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Obesity is associated with altered mid-insula functional connectivity to limbic regions underlying appetitive responses to foods.

Wed, 09/27/2017 - 16:11
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Obesity is associated with altered mid-insula functional connectivity to limbic regions underlying appetitive responses to foods.

J Psychopharmacol. 2017 Sep 01;:269881117728429

Authors: Avery JA, Powell JN, Breslin FJ, Lepping RJ, Martin LE, Patrician TM, Donnelly JE, Savage CR, Simmons WK

Abstract
Obesity is fundamentally a disorder of energy balance. In obese individuals, more energy is consumed than is expended, leading to excessive weight gain through the accumulation of adipose tissue. Complications arising from obesity, including cardiovascular disease, elevated peripheral inflammation, and the development of Type II diabetes, make obesity one of the leading preventable causes of morbidity and mortality. Thus, it is of paramount importance to both individual and public health that we understand the neural circuitry underlying the behavioral regulation of energy balance. To this end, we sought to examine obesity-related differences in the resting state functional connectivity of the dorsal mid-insula, a region of gustatory and interoceptive cortex associated with homeostatically sensitive responses to food stimuli. Within the present study, obese and healthy weight individuals completed resting fMRI scans during varying interoceptive states, both while fasting and after a standardized meal. We examined group differences in the pre- versus post-meal functional connectivity of the mid-insula, and how those differences were related to differences in self-reported hunger ratings and ratings of meal pleasantness. Obese and healthy weight individuals exhibited opposing patterns of eating-related functional connectivity between the dorsal mid-insula and multiple brain regions involved in reward, valuation, and satiety, including the medial orbitofrontal cortex, the dorsal striatum, and the ventral striatum. In particular, healthy weight participants exhibited a significant positive relationship between changes in hunger and changes in medial orbitofrontal functional connectivity, while obese participants exhibited a complementary negative relationship between hunger and ventral striatum connectivity to the mid-insula. These obesity-related alterations in dorsal mid-insula functional connectivity patterns may signify a fundamental difference in the experience of food motivation in obese individuals, wherein approach behavior toward food is guided more by reward-seeking than by homeostatically relevant interoceptive information from the body.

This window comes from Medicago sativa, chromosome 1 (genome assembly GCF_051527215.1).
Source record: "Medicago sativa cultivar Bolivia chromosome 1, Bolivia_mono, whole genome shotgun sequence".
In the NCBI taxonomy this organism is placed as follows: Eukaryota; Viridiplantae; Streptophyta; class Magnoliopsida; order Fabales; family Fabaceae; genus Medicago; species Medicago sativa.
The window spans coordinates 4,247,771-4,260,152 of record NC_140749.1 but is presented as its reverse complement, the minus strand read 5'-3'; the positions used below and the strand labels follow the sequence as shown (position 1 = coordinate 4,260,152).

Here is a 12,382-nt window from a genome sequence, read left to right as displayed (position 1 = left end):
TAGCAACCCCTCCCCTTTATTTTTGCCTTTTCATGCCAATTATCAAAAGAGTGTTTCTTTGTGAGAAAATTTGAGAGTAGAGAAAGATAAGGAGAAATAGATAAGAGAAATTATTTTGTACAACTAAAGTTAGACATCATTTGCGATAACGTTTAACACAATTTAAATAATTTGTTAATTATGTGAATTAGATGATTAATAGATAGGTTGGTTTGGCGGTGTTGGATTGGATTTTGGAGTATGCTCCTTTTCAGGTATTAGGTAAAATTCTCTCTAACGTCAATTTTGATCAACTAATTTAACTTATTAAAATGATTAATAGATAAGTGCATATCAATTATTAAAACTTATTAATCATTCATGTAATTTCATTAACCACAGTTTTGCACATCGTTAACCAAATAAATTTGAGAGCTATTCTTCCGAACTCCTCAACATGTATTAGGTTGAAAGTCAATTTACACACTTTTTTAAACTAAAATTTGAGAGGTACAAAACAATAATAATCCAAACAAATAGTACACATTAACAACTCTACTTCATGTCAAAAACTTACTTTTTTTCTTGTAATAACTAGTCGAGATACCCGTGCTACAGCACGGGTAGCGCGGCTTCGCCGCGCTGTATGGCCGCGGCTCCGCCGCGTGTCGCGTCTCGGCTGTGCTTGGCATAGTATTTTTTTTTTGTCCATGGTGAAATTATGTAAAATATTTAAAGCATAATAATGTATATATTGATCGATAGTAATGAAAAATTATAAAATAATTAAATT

PMID: 28944718 [PubMed - as supplied by publisher]

The feasibility of using pedometers for self-report of steps and accelerometers for measuring physical activity in adults with intellectual and developmental disabilities across an 18-month intervention.

Wed, 07/19/2017 - 10:16
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The feasibility of using pedometers for self-report of steps and accelerometers for measuring physical activity in adults with intellectual and developmental disabilities across an 18-month intervention.

J Intellect Disabil Res. 2017 Aug;61(8):792-801